Spring Thing 2006 Reviews

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Mike Snyder

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May 2, 2006, 10:52:22 AM5/2/06
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Fourteen voters. Four games. Three sets of reviews. One day of discussion.

Even some mini-comps do better than that.

At any rate, I've posted my reviews to my website, here:

http://www.sidneymerk.com/spring06.shtml

These were previously posted here, and in SPAG #44. I've put them up on my
site for completeness, and to make linking easier if anybody is so inclined.

--- Mike.


Victor Gijsbers

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May 2, 2006, 11:05:14 AM5/2/06
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Mike Snyder wrote:

> Fourteen voters. Four games. Three sets of reviews. One day of discussion.
>
> Even some mini-comps do better than that.

So, what is the cause? The small number of voters intrigues me most:
voting in the Spring Thing would have taken hardly more time than voting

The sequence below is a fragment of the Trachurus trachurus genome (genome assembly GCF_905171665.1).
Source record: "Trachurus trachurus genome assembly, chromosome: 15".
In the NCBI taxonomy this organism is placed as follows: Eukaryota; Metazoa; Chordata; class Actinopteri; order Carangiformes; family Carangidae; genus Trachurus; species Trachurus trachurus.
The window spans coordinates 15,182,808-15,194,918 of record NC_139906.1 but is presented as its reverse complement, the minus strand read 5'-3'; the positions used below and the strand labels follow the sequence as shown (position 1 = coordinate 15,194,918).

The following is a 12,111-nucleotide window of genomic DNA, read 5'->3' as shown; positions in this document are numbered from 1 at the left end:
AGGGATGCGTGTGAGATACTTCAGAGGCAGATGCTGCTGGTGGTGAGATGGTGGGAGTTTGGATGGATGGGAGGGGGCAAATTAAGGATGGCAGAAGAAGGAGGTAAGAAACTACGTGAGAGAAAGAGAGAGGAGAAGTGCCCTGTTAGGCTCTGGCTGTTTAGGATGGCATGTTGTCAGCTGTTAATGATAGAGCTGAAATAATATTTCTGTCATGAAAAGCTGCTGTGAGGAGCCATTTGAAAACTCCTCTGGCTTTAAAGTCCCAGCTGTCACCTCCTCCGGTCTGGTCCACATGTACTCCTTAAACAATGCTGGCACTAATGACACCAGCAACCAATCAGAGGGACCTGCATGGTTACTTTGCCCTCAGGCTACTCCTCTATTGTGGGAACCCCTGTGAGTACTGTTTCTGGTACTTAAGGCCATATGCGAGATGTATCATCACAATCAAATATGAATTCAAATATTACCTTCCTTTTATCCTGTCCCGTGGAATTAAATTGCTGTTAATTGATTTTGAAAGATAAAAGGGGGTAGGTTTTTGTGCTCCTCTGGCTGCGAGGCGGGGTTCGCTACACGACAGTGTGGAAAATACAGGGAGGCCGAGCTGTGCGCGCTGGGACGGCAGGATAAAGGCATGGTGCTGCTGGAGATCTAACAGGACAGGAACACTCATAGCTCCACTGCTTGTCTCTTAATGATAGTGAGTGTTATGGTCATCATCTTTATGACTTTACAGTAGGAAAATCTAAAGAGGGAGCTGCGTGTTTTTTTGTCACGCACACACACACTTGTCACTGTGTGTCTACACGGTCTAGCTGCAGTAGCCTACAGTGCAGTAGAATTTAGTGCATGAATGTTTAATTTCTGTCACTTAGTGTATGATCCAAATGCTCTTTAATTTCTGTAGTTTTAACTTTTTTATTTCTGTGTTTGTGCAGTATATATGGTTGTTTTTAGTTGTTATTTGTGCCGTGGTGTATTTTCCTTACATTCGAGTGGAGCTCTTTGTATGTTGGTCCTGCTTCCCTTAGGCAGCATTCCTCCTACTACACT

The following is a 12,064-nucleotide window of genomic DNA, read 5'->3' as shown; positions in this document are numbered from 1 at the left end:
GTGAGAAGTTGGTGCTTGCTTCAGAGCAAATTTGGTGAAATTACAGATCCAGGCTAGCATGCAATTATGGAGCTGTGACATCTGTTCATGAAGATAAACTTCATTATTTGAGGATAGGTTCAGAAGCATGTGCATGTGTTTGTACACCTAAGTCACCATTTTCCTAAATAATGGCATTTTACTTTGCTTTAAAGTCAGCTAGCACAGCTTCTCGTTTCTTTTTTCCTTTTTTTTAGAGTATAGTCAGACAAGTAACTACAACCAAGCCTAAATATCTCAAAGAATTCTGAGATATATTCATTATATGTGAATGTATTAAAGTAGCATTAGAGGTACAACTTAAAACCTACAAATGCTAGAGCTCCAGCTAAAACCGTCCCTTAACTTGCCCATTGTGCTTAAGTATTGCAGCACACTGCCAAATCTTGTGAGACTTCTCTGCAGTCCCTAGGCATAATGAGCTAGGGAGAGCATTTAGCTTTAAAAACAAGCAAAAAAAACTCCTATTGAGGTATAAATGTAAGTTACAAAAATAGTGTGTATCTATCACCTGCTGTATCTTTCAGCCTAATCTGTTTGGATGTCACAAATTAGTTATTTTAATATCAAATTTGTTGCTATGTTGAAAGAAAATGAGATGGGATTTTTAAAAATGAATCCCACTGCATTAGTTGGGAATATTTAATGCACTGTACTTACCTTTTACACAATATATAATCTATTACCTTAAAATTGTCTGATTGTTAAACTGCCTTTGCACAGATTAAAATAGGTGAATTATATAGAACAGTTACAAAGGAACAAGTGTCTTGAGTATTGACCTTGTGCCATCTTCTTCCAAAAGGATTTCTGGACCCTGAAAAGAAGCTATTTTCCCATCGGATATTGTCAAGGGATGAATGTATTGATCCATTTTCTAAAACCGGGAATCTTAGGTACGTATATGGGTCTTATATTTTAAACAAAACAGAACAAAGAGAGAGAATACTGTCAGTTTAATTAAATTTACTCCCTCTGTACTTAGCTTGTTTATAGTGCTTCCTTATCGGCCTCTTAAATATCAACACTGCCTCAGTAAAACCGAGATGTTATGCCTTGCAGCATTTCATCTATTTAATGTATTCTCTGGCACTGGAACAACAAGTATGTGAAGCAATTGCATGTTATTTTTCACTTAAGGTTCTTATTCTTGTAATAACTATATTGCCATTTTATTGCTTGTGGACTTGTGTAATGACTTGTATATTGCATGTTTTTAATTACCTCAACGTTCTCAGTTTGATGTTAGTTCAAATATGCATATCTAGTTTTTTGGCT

for even the minimal number of games in the IF competition, and all four
entries were of good quality, so it can hardly have been torture to play
them. So, what kept the voters away? How can the Spring Thing be made
more attractive?

(By the way, the comp was nevertheless very useful for me; I have had
several really interesting discussion about my piece over email.)

Regards,
Victor

dwh...@gmail.com

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May 2, 2006, 11:14:20 AM5/2/06
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I'm disappointed there hasn't been more discussion about the games,
or more reviews, and certainly more voters. Okay, so there were only
four entries but they were all of reasonably high quality and each had
points that were good enough in their own right. Even my least
favourite game of the Comp had more going for it than most of the
entries in last year's IFComp. There wasn't one game in the Spring
Thing that I played and wondered why it had even been written in the
first place (which is what one game made me think last year). But so
little discussion? Very disappointing indeed. If I didn't know
better, I'd think the folks on RAIF/RGIF were more interested in
discussing the 'idea' of game making than the actual games
themselves. :)

/shameless plug/

Here's probably as good a place as any to announce I've finished
updating my entry - The Warlord, The Princess & The Bulldog - and
it can be downloaded either from the main Adrift site -
http://www.adrift.org.uk/cgi/new/adrift.cgi - or my own website -
http://www.shadowvault.net/warlord.htm. Many thanks to Mike Snyder